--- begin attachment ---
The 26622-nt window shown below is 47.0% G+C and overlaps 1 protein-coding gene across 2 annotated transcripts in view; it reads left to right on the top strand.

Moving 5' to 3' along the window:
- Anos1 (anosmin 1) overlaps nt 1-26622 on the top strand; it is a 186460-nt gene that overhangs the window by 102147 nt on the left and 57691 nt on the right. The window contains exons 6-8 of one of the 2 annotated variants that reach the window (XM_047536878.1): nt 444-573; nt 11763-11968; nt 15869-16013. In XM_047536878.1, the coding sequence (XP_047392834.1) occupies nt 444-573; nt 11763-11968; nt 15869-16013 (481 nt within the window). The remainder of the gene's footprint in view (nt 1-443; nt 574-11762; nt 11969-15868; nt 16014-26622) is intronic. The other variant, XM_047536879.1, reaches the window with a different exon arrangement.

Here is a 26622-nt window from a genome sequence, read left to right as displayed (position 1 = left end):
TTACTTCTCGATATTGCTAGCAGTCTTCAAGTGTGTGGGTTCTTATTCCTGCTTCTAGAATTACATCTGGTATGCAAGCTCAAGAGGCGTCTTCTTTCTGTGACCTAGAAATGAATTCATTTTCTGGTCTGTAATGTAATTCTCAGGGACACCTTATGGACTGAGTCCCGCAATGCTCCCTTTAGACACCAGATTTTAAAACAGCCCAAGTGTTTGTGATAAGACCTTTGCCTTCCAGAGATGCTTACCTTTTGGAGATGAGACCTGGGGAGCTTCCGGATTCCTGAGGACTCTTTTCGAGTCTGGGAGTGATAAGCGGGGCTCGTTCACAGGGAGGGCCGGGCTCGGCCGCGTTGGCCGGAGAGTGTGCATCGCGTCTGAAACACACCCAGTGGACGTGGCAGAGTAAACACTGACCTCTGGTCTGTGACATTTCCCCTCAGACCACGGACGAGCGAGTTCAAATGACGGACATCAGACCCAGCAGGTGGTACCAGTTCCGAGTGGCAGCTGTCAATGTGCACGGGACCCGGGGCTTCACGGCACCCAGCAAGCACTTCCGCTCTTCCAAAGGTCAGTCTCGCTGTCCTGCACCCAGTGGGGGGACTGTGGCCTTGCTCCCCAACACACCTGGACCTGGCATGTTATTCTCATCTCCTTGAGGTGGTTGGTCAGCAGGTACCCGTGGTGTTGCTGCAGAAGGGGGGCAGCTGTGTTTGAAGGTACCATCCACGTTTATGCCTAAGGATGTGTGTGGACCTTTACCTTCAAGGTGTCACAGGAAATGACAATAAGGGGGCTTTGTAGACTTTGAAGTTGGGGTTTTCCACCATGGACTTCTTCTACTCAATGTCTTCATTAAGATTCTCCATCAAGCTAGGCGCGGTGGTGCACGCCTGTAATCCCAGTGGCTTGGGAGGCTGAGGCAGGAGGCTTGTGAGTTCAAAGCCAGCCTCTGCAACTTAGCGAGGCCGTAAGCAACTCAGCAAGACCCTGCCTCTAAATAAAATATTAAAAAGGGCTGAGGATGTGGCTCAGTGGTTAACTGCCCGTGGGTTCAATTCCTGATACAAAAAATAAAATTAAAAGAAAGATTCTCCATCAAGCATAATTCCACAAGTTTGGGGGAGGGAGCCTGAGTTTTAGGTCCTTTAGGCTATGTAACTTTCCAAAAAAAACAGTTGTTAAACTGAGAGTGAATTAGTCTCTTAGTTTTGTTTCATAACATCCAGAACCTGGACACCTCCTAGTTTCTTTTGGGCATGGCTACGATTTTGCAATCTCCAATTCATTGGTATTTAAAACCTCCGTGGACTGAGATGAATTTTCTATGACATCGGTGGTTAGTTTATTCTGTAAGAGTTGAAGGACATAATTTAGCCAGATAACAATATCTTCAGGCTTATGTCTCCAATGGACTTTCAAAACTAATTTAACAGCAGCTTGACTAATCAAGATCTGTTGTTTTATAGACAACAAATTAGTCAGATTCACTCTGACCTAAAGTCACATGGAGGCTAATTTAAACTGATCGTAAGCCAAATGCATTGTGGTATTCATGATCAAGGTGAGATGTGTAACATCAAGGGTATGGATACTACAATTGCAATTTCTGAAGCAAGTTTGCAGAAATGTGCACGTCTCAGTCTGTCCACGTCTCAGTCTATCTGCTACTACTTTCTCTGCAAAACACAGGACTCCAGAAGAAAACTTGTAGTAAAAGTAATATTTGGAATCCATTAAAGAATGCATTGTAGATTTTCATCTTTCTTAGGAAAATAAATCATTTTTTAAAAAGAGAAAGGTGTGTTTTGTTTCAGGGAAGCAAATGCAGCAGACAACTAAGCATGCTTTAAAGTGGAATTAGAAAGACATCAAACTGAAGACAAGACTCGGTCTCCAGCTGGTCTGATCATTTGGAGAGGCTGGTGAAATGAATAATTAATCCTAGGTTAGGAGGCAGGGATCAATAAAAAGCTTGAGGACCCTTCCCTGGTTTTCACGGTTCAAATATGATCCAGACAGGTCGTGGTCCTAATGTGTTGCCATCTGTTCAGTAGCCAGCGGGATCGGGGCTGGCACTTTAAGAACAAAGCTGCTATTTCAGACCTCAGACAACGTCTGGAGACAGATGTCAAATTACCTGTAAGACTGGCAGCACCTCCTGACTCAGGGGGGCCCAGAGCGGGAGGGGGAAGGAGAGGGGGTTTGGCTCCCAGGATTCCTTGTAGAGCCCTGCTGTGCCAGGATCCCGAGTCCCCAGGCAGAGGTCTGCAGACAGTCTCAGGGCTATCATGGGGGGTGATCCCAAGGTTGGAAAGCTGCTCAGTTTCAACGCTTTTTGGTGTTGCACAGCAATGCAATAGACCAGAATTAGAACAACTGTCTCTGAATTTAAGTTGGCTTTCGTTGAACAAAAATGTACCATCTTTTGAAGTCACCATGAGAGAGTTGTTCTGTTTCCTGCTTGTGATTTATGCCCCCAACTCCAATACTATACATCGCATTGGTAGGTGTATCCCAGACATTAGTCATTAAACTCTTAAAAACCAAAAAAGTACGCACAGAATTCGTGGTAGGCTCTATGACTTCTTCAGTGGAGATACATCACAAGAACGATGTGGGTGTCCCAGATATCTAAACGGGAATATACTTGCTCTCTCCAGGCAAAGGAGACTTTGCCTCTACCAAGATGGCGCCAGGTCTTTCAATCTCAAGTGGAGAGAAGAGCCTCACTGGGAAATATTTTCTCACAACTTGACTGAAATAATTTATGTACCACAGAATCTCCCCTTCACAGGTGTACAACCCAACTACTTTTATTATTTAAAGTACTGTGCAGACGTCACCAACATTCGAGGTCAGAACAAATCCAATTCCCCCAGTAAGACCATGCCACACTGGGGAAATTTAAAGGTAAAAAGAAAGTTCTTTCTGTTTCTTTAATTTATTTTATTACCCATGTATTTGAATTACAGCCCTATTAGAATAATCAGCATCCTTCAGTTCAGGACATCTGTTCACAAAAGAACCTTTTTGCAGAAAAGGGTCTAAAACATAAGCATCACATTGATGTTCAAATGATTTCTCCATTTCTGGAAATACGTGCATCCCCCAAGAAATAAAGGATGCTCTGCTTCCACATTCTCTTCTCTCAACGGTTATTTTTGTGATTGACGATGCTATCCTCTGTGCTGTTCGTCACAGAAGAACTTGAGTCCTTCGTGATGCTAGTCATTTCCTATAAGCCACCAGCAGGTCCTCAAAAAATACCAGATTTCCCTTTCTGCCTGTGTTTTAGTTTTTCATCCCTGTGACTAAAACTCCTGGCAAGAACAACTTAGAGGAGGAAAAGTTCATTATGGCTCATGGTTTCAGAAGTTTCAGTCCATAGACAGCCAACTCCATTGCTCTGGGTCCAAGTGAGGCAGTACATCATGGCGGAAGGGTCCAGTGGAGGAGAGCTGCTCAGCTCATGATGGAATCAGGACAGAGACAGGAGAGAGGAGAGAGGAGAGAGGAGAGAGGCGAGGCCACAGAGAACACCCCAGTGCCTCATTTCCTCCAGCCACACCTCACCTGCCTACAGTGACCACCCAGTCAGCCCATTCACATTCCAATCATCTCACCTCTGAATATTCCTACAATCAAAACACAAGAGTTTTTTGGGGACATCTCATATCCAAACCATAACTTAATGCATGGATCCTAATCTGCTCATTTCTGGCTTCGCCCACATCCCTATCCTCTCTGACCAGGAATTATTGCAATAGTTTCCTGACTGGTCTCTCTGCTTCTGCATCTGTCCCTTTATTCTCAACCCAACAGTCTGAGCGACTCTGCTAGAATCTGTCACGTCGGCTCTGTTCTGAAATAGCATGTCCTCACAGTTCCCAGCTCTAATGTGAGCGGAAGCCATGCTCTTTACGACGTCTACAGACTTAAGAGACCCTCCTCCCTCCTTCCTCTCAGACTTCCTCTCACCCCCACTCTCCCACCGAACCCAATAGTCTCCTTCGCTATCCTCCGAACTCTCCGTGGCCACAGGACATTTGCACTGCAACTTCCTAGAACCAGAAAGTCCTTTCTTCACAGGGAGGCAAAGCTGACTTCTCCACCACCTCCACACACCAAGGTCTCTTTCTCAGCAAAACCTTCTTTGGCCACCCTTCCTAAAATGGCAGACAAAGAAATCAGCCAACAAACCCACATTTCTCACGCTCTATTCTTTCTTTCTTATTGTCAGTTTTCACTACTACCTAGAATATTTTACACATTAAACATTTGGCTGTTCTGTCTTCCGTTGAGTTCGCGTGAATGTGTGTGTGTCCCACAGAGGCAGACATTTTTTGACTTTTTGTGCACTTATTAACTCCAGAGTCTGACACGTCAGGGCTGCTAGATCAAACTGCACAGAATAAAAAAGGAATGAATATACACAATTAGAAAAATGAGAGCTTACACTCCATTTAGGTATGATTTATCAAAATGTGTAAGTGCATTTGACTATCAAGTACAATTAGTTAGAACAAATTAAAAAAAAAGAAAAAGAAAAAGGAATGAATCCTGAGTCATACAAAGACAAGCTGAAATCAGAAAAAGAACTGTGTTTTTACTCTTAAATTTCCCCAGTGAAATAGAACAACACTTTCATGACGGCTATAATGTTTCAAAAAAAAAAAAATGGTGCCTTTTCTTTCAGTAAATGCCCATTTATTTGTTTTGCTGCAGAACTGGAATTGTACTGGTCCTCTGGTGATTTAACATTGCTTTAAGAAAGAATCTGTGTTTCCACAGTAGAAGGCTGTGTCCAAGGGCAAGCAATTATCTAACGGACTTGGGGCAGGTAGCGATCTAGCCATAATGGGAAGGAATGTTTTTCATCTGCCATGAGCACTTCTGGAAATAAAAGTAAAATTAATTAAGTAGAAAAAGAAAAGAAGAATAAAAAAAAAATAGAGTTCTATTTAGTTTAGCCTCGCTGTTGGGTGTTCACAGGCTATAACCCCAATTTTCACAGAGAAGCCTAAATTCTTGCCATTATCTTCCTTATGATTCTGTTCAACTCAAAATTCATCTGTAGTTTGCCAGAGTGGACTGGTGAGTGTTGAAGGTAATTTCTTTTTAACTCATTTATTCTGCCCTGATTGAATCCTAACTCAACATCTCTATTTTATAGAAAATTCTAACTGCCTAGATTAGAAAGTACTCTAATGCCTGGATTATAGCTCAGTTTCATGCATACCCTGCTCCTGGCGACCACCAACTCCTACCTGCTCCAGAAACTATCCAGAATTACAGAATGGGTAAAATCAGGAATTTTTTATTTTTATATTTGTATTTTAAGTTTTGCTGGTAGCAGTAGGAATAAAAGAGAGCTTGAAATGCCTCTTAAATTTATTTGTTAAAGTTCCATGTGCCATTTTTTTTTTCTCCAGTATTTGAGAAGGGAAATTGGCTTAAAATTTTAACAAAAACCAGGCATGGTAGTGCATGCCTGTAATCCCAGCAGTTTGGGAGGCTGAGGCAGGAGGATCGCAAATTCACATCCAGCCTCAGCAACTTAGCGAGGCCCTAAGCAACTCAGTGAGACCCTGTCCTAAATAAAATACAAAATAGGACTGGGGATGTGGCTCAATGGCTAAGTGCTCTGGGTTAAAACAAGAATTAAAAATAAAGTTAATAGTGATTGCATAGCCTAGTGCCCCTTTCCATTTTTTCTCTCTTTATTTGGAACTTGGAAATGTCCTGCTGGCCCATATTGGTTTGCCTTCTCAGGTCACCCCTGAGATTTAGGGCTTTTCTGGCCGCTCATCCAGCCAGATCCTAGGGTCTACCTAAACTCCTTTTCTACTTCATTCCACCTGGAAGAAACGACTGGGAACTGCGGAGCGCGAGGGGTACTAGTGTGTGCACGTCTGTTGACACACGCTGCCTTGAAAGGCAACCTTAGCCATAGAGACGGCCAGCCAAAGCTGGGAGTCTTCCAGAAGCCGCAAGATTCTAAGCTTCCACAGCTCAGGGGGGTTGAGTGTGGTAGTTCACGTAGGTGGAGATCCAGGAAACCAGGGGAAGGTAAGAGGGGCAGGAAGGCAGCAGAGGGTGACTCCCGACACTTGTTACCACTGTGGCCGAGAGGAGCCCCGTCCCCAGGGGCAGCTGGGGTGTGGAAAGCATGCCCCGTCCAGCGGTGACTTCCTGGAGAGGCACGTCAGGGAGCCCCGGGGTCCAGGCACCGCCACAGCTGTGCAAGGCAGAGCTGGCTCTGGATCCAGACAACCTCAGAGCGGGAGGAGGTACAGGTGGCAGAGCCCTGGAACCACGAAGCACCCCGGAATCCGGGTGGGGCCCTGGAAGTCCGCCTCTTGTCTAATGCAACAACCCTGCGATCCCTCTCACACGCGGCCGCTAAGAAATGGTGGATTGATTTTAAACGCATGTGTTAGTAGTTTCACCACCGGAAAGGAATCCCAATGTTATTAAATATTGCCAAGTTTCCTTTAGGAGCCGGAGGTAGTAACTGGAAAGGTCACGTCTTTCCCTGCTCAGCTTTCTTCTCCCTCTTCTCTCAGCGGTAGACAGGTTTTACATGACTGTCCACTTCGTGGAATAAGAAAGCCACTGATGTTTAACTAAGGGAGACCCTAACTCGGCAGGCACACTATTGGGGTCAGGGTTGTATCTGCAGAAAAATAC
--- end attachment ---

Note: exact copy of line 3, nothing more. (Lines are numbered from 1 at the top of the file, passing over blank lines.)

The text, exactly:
- Anos1 (anosmin 1) overlaps nt 1-26622 on the top strand; it is a 186460-nt gene that overhangs the window by 102147 nt on the left and 57691 nt on the right. The window contains exons 6-8 of one of the 2 annotated variants that reach the window (XM_047536878.1): nt 444-573; nt 11763-11968; nt 15869-16013. In XM_047536878.1, the coding sequence (XP_047392834.1) occupies nt 444-573; nt 11763-11968; nt 15869-16013 (481 nt within the window). The remainder of the gene's footprint in view (nt 1-443; nt 574-11762; nt 11969-15868; nt 16014-26622) is intronic. The other variant, XM_047536879.1, reaches the window with a different exon arrangement.